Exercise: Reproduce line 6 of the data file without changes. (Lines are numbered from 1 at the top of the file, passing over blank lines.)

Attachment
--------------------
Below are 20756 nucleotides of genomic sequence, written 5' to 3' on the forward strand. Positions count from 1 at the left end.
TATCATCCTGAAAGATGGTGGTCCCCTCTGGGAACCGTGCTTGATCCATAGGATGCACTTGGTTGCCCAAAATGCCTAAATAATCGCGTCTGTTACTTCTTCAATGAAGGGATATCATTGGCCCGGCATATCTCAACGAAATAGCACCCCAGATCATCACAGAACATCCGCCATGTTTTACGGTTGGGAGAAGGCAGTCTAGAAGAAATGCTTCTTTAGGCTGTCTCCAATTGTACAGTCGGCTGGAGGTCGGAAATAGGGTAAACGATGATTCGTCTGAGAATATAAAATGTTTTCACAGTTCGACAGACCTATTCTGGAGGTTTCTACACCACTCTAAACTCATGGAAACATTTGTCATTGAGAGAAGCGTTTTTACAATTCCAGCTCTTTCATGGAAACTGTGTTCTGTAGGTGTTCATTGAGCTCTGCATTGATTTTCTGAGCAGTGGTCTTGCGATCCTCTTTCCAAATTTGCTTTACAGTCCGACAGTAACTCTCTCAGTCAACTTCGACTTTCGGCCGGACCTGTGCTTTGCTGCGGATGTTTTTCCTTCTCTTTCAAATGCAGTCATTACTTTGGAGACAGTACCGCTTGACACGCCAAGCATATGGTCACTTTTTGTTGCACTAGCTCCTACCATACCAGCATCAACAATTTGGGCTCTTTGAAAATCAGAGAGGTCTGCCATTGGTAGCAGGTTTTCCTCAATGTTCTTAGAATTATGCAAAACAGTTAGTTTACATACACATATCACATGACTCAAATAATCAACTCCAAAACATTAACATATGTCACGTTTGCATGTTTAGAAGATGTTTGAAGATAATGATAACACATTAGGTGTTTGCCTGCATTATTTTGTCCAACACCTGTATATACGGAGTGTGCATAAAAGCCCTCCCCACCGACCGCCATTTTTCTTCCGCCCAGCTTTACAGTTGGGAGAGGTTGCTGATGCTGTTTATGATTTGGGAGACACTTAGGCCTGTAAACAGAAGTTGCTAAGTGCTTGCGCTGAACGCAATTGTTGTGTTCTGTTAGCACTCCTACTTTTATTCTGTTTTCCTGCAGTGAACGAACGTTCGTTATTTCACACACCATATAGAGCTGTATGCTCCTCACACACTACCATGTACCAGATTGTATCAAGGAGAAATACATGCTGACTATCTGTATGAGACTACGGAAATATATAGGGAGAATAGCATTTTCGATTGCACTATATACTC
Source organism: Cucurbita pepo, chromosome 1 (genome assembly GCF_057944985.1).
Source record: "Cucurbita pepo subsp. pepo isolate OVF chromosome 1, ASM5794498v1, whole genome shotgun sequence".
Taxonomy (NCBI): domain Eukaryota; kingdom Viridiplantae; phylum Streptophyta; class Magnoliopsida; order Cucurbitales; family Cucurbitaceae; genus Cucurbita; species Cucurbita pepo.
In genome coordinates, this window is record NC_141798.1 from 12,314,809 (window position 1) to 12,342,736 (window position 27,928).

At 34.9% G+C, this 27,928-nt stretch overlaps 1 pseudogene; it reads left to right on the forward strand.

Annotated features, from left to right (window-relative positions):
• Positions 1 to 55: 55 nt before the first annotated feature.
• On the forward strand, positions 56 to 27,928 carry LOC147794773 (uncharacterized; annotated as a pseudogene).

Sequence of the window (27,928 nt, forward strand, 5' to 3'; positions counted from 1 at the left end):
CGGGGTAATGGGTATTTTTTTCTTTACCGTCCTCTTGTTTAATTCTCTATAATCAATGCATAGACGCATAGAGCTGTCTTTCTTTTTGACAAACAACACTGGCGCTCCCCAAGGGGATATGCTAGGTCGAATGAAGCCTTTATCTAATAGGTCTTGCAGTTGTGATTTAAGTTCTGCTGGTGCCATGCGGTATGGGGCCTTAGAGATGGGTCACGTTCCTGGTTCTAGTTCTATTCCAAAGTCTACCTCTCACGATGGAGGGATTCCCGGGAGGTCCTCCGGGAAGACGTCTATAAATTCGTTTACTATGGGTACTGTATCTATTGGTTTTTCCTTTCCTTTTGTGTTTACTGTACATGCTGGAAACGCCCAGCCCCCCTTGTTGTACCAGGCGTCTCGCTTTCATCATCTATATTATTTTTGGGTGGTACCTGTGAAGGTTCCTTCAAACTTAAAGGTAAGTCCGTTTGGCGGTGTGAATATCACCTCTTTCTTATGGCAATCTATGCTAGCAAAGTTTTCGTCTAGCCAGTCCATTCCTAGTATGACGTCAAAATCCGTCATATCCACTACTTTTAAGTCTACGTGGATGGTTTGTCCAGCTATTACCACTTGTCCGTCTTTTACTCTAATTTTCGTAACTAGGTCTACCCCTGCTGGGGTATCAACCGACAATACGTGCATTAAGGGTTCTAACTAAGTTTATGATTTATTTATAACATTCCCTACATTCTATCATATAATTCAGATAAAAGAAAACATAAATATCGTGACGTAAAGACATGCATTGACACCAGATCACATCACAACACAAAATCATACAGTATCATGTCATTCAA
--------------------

In genome coordinates, this window is record NC_141798.1 from 12,314,809 (window position 1) to 12,342,736 (window position 27,928).